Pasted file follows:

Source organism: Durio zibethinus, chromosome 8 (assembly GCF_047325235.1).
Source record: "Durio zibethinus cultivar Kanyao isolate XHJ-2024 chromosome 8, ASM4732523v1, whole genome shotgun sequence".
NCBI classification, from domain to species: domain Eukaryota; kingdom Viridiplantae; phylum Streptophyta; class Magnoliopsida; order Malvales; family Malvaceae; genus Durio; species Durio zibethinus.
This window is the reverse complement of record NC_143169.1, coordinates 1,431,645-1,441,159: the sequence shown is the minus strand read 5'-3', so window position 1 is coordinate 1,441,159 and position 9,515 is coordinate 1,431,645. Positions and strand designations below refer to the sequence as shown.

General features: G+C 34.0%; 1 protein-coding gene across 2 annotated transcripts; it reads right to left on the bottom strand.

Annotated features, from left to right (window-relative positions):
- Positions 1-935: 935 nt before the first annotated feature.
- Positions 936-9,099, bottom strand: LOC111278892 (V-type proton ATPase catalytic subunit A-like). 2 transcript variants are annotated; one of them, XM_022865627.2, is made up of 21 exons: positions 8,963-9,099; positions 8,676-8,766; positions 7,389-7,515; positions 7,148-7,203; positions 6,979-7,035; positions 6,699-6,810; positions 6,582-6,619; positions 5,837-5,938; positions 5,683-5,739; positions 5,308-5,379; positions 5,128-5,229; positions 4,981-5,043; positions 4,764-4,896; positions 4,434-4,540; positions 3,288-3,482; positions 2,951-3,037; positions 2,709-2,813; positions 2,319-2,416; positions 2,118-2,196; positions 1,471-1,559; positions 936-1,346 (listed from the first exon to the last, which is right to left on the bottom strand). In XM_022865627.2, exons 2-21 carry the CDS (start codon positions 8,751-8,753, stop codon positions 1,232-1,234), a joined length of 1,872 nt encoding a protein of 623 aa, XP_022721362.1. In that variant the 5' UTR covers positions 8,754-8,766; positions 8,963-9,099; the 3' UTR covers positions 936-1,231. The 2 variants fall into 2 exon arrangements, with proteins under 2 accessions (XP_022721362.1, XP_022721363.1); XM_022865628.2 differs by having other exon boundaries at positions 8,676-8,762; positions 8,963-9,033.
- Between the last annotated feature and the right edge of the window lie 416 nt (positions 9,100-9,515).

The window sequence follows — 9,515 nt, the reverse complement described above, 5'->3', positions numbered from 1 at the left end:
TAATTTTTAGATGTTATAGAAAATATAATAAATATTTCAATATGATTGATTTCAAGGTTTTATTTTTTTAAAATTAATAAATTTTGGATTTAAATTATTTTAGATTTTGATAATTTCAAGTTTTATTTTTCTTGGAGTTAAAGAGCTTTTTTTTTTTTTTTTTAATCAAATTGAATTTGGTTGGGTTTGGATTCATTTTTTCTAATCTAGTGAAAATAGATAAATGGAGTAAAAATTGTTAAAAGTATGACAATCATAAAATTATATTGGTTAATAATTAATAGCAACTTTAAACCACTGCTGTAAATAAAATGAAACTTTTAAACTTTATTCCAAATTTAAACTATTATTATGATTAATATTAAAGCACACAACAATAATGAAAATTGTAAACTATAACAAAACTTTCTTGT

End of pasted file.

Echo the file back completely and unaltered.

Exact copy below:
Source organism: Durio zibethinus, chromosome 8 (assembly GCF_047325235.1).
Source record: "Durio zibethinus cultivar Kanyao isolate XHJ-2024 chromosome 8, ASM4732523v1, whole genome shotgun sequence".
NCBI classification, from domain to species: domain Eukaryota; kingdom Viridiplantae; phylum Streptophyta; class Magnoliopsida; order Malvales; family Malvaceae; genus Durio; species Durio zibethinus.
This window is the reverse complement of record NC_143169.1, coordinates 1,431,645-1,441,159: the sequence shown is the minus strand read 5'-3', so window position 1 is coordinate 1,441,159 and position 9,515 is coordinate 1,431,645. Positions and strand designations below refer to the sequence as shown.

General features: G+C 34.0%; 1 protein-coding gene across 2 annotated transcripts; it reads right to left on the bottom strand.

Annotated features, from left to right (window-relative positions):
- Positions 1-935: 935 nt before the first annotated feature.
- Positions 936-9,099, bottom strand: LOC111278892 (V-type proton ATPase catalytic subunit A-like). 2 transcript variants are annotated; one of them, XM_022865627.2, is made up of 21 exons: positions 8,963-9,099; positions 8,676-8,766; positions 7,389-7,515; positions 7,148-7,203; positions 6,979-7,035; positions 6,699-6,810; positions 6,582-6,619; positions 5,837-5,938; positions 5,683-5,739; positions 5,308-5,379; positions 5,128-5,229; positions 4,981-5,043; positions 4,764-4,896; positions 4,434-4,540; positions 3,288-3,482; positions 2,951-3,037; positions 2,709-2,813; positions 2,319-2,416; positions 2,118-2,196; positions 1,471-1,559; positions 936-1,346 (listed from the first exon to the last, which is right to left on the bottom strand). In XM_022865627.2, exons 2-21 carry the CDS (start codon positions 8,751-8,753, stop codon positions 1,232-1,234), a joined length of 1,872 nt encoding a protein of 623 aa, XP_022721362.1. In that variant the 5' UTR covers positions 8,754-8,766; positions 8,963-9,099; the 3' UTR covers positions 936-1,231. The 2 variants fall into 2 exon arrangements, with proteins under 2 accessions (XP_022721362.1, XP_022721363.1); XM_022865628.2 differs by having other exon boundaries at positions 8,676-8,762; positions 8,963-9,033.
- Between the last annotated feature and the right edge of the window lie 416 nt (positions 9,100-9,515).

The window sequence follows — 9,515 nt, the reverse complement described above, 5'->3', positions numbered from 1 at the left end:
TAATTTTTAGATGTTATAGAAAATATAATAAATATTTCAATATGATTGATTTCAAGGTTTTATTTTTTTAAAATTAATAAATTTTGGATTTAAATTATTTTAGATTTTGATAATTTCAAGTTTTATTTTTCTTGGAGTTAAAGAGCTTTTTTTTTTTTTTTTTAATCAAATTGAATTTGGTTGGGTTTGGATTCATTTTTTCTAATCTAGTGAAAATAGATAAATGGAGTAAAAATTGTTAAAAGTATGACAATCATAAAATTATATTGGTTAATAATTAATAGCAACTTTAAACCACTGCTGTAAATAAAATGAAACTTTTAAACTTTATTCCAAATTTAAACTATTATTATGATTAATATTAAAGCACACAACAATAATGAAAATTGTAAACTATAACAAAACTTTCTTGT